GALAXY OF TERROR – submitted as PLANET OF HORRORS, produced under the title QUEST, and initially released under the truly god-awful title of MINDWARP: AN INFINITY OF TERROR to tepid response until, in true Corman fashion, they slapped a new title on it and re-released it -- is an ALIEN cash-in and isn’t afraid to admit it. But despite the repeated swipes from Ridley Scott’s film and of H.R. Giger’s design sensibility, I wouldn’t say that it’s wholly accurate to describe GALAXY OF TERROR as a complete ALIEN knock-off. Certainly, the film plants itself firmly in much of the same territory as its inspiration for a good chunk of its first act, what with a crew setting down on a hostile alien world to explore the wreckage of a derelict spacecraft. It even cribs the ominous alien pyramid structure from the original script of ALIEN. (Coincidently, back when ALIEN was known as STARBEAST, O’Bannon and Shusett had intended to sell the script to Corman to help pave the way for their dream project, an adaptation of Phillip K. Dick’s “We Can Remember It For You Wholesale.”) But as GALAXY OF TERROR moves along, it reveals a movie that shares as much if not more in common with the likes of FORBIDDEN PLANET or Mario Bava’s PLANET OF THE VAMPIRES as it does Scott’s film. Furthermore, the fictional universe its set it couldn’t be further removed from ALIEN and is more like something you’d run across in the pages of HEAVY METAL or 2000 A.D. magazine. Certainly, off the top of my head, I couldn’t name any other ALIEN-like which featured a psychic as standard part of a spaceship crew, a warrior order that wields crystal shuriken, a ruling body led by an alien demigod who governs by playing what amounts to a gussied up Atari game with a freakin’ witch or a nebulous psychic threat that unleashes a whole menagerie of different beasties to dispatch our cast of characters. The result is something that feels like a grindhouse STAR TREK episode.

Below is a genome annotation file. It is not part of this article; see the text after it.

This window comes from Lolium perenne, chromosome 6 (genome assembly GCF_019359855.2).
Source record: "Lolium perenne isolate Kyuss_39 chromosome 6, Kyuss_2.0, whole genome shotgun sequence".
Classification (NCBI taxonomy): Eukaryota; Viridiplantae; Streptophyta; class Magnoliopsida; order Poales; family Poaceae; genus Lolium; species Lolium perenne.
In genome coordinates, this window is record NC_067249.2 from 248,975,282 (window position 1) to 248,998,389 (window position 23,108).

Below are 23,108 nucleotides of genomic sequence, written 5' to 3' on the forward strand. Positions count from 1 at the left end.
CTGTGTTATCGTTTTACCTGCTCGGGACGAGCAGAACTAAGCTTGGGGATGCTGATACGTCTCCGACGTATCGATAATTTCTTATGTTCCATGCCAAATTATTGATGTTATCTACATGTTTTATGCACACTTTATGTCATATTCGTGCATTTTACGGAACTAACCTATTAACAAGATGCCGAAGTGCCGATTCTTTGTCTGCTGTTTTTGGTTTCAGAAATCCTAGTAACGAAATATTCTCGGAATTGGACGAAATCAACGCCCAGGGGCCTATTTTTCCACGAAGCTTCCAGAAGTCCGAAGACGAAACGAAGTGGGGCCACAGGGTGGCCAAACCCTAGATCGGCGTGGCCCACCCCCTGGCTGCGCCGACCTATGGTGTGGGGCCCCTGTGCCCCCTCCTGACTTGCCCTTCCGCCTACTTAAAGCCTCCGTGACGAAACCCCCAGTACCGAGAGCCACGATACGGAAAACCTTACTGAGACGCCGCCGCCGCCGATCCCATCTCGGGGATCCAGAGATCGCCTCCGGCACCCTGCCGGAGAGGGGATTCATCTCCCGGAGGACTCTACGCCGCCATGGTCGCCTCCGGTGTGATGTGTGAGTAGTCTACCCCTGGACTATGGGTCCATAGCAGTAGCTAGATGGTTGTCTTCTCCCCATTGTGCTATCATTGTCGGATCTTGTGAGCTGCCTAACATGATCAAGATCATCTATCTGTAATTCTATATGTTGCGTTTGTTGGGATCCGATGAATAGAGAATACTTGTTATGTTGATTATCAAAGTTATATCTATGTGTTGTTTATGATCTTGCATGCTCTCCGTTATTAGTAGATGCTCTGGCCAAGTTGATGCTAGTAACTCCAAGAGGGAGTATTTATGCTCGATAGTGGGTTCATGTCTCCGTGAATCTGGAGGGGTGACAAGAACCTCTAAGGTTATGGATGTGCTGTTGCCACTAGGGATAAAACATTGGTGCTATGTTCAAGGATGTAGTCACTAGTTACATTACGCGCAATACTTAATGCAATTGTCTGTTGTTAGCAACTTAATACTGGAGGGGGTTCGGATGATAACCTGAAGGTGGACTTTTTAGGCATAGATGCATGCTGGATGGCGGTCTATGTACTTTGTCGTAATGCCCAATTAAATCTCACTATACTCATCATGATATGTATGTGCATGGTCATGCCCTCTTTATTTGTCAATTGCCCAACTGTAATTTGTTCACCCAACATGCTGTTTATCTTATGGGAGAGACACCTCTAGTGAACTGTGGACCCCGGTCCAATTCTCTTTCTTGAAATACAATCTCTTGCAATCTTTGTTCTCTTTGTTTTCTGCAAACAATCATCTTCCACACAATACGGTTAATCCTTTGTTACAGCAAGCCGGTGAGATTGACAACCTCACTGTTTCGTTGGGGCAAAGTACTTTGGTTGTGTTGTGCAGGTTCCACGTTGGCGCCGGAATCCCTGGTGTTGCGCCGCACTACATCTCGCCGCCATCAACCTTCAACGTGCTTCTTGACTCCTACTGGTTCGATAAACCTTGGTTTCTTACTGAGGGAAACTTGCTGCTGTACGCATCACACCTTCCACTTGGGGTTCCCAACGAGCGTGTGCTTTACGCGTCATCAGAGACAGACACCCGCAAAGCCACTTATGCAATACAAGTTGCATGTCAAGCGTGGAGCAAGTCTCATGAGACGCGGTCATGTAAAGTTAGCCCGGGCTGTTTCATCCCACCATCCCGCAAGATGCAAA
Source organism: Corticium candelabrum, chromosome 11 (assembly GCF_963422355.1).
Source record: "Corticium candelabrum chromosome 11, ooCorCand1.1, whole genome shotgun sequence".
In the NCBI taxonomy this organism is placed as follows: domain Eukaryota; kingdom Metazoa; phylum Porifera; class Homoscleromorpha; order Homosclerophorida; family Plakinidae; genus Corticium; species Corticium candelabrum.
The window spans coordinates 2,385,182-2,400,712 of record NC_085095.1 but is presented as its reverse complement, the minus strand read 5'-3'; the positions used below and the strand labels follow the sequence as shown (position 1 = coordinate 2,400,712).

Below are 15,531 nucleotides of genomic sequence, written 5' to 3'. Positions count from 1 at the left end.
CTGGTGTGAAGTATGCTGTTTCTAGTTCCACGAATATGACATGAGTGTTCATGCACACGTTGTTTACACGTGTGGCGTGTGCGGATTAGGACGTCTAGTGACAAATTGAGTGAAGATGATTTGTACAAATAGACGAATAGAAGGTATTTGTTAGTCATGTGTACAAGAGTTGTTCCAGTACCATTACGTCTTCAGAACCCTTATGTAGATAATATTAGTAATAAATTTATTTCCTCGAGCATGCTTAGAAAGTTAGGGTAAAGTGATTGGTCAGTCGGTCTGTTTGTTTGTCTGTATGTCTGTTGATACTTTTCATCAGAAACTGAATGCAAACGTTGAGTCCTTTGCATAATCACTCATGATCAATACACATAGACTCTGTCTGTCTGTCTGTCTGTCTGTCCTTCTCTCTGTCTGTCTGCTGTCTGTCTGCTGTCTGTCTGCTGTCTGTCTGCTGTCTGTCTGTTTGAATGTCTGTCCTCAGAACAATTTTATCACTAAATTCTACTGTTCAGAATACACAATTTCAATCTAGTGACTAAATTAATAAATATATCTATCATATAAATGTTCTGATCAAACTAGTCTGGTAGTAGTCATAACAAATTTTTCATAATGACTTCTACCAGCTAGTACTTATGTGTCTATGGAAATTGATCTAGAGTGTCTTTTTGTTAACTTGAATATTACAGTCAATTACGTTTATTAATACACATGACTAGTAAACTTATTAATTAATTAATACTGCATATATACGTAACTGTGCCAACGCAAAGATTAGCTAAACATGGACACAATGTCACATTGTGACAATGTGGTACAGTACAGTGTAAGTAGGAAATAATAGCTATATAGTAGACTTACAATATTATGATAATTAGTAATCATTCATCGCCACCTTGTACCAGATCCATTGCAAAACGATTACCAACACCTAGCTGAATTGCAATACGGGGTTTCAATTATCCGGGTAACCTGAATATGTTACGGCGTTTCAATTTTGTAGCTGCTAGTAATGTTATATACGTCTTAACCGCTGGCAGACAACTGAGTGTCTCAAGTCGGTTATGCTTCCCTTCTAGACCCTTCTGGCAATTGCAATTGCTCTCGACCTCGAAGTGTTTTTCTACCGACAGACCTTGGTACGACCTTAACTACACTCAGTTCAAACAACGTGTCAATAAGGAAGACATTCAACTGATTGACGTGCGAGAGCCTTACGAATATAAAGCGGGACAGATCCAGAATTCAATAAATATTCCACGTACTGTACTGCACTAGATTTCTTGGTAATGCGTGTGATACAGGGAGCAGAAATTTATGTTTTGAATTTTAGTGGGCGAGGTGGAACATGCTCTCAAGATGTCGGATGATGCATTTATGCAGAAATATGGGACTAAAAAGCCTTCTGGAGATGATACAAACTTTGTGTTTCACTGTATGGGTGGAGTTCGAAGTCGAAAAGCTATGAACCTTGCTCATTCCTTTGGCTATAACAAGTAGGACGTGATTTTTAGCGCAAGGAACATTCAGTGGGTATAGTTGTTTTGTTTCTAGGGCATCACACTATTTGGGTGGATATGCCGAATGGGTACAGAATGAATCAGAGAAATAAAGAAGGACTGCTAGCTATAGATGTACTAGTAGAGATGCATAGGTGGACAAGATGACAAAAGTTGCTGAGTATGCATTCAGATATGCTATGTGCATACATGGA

That sort of off-kilter, throw it at all wall strangeness grants GALAXY OF TERROR a considerable amount of charm and part of the allure of the movie is watching to see just how bizarre it’ll get. That’s certainly helped by the film’s cast, as you’d be hard pressed to find a movie of this type with such an eccentric mix of recognizable faces. We’ve got Freddie Krueger, Captain Spaulding, Laura Palmer’s mom, the guy from THE RED SHOE DIARIES, Joanie from HAPPY DAYS, and the star of MY FAVORITE MARTIAN all in one package. (And it could have been even screwier. Mark Hamill was apparently game for a role in this.) But if GALAXY does have one major stumbling block though, it all has to do with this cast of characters. If there’s one aspect of ALIEN that GALAXY OF TERROR could have benefited more from following, it’s the way in which ALIEN takes time establish the personalities, relationships and tensions of the Nostromo’s crew members before their nasty little stowaway shows up. GALAXY OF TERROR has an even larger cast and the fact that so much of what befalls the Quest’s crew hinges on their psychological make-up makes getting to know these people even more vital. As it stands, the characters are more memorable because of the disparate actors in the roles and their outlandishly gruesome death scenes and more often then not, you’ll be left scratching your head trying to figure out how exactly each person’s death translates to their “greatest fear.” Trantor’s PTSD, Alluma’s claustrophobia, and Cos’s paranoia aren’t too hard to figure out but how exactly does one character fearing that he’s too old and out of touch to be a competent leader lead to him getting killed by blood sucking worms? Or Quuhod’s weapons and eventually his own body turning against him? Sure, seeing Freddy Kruger getting menaced by his own evil doppelganger is fun, but why is he the only one that gets a human manifestation? And for the love of God, how does Dameia’s disgust at worms translate into her getting raped to death by what looks like friggin’ Mothra’s larval form!?